Rep. Katie Hill, D-Calif., says she plans to resign in the face of an ethics investigation stemming from allegations that she had an inappropriate sexual relationship with a member of her congressional staff.
"It is with a broken heart that today I announce my resignation from Congress," Hill wrote in a statement released on Sunday. "This is the hardest thing I have ever had to do, but I believe it is the best thing for my constituents and our country."
It is with a broken heart that today I announce my resignation from Congress. This is the hardest thing I have ever had to do, but I believe it is the best thing for my constituents, my community, and our country.— Rep. Katie Hill (@RepKatieHill) October 27, 2019
See my official statement below. pic.twitter.com/nG97RQIwvO
Hill, a freshman lawmaker, had been considered a rising star in the Democratic Party. But on Wednesday, the House Ethics Committee announced that it was opening an investigation into allegations that Hill was romantically involved with Graham Kelly, her legislative director. Hill has denied the allegation.
The allegations against Hill were first reported by the the conservative website Red State. In her statement, Hill said she was the victim of a "smear campaign" by her husband — with whom she's engaged in a rancorous divorce proceeding — and "hateful political operatives."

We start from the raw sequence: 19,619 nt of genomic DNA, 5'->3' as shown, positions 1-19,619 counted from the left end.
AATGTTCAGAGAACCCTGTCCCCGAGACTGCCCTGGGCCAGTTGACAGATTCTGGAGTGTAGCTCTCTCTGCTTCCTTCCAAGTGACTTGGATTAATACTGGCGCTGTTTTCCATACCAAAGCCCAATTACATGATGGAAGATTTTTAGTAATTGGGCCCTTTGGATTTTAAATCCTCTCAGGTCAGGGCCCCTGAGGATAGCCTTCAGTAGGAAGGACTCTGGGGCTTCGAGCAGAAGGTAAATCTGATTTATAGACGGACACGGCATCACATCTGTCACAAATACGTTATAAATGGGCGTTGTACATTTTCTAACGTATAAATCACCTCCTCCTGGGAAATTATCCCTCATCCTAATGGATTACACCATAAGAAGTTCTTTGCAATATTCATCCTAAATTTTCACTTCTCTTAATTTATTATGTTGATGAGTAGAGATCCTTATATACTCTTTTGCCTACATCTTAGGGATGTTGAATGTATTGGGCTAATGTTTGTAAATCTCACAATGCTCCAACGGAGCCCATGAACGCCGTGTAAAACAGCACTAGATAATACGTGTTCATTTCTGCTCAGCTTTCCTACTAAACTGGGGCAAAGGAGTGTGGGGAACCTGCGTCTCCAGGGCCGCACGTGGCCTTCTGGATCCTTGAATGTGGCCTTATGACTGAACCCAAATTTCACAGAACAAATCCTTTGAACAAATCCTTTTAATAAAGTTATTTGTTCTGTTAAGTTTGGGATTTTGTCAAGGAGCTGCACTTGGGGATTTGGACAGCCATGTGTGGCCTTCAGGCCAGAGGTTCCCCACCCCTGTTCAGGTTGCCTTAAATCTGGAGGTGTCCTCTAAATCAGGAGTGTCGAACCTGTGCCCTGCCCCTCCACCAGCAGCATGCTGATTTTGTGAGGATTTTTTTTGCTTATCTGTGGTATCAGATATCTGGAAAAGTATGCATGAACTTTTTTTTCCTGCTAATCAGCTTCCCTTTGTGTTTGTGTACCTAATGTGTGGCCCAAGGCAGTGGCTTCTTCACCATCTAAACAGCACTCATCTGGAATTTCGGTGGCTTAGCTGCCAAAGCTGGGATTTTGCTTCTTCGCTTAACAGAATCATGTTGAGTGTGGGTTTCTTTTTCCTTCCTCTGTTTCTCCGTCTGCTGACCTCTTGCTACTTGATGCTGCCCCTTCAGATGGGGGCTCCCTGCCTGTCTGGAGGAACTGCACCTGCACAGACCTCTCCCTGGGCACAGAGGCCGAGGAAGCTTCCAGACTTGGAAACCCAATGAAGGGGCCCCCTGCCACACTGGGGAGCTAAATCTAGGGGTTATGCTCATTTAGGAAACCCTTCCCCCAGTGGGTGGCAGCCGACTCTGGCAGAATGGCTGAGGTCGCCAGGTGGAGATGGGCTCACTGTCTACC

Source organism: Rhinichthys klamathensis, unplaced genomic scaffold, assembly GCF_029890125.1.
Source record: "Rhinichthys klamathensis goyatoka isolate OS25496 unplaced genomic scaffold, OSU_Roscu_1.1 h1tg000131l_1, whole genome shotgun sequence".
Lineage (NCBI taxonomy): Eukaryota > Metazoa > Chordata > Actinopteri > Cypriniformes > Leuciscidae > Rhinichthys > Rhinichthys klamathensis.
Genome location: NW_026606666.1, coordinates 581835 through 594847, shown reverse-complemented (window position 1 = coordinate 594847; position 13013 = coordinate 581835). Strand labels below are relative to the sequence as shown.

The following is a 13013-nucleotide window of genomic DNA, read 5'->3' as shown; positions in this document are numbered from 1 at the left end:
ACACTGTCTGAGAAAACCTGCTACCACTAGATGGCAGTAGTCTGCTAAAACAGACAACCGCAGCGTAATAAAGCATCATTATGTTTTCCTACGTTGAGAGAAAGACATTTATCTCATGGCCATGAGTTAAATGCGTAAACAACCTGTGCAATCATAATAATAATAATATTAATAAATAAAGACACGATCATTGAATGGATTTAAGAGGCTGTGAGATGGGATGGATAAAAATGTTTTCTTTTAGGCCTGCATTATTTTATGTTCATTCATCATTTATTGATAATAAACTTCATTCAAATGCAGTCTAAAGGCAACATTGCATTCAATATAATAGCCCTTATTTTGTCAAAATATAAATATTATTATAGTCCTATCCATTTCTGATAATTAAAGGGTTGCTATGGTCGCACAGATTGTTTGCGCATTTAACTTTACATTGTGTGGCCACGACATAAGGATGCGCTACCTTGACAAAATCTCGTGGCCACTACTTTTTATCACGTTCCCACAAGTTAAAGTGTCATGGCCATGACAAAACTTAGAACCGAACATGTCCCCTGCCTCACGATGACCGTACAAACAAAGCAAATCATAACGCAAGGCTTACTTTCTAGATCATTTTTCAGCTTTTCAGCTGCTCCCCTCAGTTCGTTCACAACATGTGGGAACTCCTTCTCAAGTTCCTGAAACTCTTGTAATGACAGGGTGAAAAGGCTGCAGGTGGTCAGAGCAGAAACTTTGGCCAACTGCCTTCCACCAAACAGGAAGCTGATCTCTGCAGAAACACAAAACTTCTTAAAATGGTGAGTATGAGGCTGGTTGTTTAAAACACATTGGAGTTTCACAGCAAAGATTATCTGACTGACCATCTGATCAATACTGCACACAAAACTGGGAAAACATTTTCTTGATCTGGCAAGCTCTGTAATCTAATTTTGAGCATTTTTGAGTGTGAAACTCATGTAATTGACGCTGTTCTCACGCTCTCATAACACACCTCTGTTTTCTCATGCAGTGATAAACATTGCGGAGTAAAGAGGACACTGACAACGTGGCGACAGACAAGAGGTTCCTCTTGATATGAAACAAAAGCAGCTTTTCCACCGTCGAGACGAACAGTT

The ethics investigation against Hill was triggered by a change to House rules passed during the height of the #MeToo era. Over the course of six months between 2017 and 2018, nine lawmakers — eight men and one woman — stepped down over varying degrees of sexual misconduct allegations.
One part of the rule change, approved in February 2018, bars lawmakers from engaging in sexual relations with anyone who works in their congressional office or on any committees on which they serve.
With the launch of the ethics inquiry, Hill became the first member of Congress to face investigation for a possible violation of the rule.
Hill, who is openly bisexual, has admitted to and apologized for an "inappropriate" relationship with a female campaign staffer. However, there are no laws or House rules that prohibit consensual relationships with campaign staffers.
Hill did not say when specifically she planned to resign.
In a statement, House Speaker Nancy Pelosi, D-Calif, said that Hill's "errors in judgment" made it "untenable" for her to remain in office. "We must ensure a climate of integrity and dignity in the Congress, and in all workplaces," Pelosi said.